Thursday, July 16, 2009

A desperate quest for we

I suppose what most motivated me in my desire to hire my friend has been what I might call "a desperate quest for we." I have often noted the loneliness of my position. It was desperately, depressingly lonely on my faculty job search. I reiterate (even to the disbelief of my friends Lilian and BrightStar), in nearly five years of searching, beginning the year before I completed my dissertation, I applied for no less than 150 faculty and related positions! Only then, finally, throwing in the towel in my quest to become a respectable academic.

In all of that, and even now, I have sought to find a home for my research and my energies, where I could be a part of something bigger than myself and my own thoughts. Yes, as undine points out, I have attained an enviable degree of present success. And yet, I'm still a me not a we. I think of BrightStar's recent musings about collegial issues, and part of me is nothing more than envious that one could even have colleagues.

But, when all is said and done... I guess the grass over here is pretty green after all, even if I find myself more often than I'd like enjoying it alone. Let's hope hiring won't be like trying to buy friends. There's work to be done. I just hope I can find some pleasant company to join me in the task.


BrightStar (B*) said...

My disbelief has been about why someone with your knowledge, skills, and passion has not been snapped up! I do believe it's possible to go through what you have been through when applying to faculty positions, however.

It's a good point that I should be thankful for having any colleagues. I have to say that the challenges I face in my collegial interactions are more than balanced out by the positive sides. Plus, I usually confront the challenges in one way or another and get the support I need.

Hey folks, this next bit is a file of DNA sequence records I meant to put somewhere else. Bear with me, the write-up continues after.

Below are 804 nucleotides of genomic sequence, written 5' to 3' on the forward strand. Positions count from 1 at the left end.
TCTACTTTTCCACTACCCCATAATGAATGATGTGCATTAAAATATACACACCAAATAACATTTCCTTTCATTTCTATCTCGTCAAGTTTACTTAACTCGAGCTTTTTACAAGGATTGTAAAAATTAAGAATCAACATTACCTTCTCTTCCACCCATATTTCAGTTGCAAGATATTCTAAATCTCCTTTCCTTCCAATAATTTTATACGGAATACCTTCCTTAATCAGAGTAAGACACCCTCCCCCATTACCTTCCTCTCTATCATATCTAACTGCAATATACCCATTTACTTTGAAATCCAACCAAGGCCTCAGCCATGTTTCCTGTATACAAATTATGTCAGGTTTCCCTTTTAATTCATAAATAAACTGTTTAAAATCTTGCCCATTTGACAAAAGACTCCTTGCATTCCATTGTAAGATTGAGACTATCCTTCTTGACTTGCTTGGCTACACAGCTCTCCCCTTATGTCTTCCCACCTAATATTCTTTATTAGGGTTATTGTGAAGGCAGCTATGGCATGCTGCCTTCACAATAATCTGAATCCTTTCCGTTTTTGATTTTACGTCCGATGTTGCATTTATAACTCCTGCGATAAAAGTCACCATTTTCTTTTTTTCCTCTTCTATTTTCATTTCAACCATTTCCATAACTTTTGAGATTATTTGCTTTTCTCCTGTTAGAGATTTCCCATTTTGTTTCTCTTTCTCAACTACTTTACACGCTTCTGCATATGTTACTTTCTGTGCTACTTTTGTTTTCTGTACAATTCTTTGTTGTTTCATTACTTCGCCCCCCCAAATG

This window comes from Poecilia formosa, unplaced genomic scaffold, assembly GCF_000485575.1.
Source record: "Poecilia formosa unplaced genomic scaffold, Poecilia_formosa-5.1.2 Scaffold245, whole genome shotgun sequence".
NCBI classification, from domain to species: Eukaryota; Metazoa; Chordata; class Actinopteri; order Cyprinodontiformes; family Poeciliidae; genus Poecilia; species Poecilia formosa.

I do think that your situation has it's benefits, particularly due to the wide range of autonomy you experience.

ArticulateDad said...

Perhaps I'm wrong in the assumption (RocketMom thinks I'm more unique than I acknowledge), but it would seem if I could be so discarded by the system, despite having so much to offer, there must be thousands like me, suffering out there unnecessarily, whose talents have been denied society and the marketplace (of ideas).

As Sheryl Crow sings: it's not having what you want, it's wanting what you've got. Yes, there is a silver-lining to the clouds of my experience. I relish the blanket autonomy. But it is daunting at times to figure out how to transform the foundation of my ideas, passions, knowledge, and experience into a business.

It's what they call in the business world scaling, the task of being able to document so well the procedures and tasks of your work to replicate it with other workers. That's the genius of McDonald's or Starbucks. But how do you do that with research?

Despite all my frustrations with academia, perhaps there's still something I have to learn from the PI/Apprentice relationship. I never really experienced that relationship from the other end, so now as PI, I'm making it up as I go along.

BrightStar (B*) said...

ArticulateDad, I know that you're not wrong. There are lots of people whose talents are being denied, and it's undeniably frustrating.

You've amazed me with your ability to be an entrepreneur. I'm in awe of what you're doing and have done.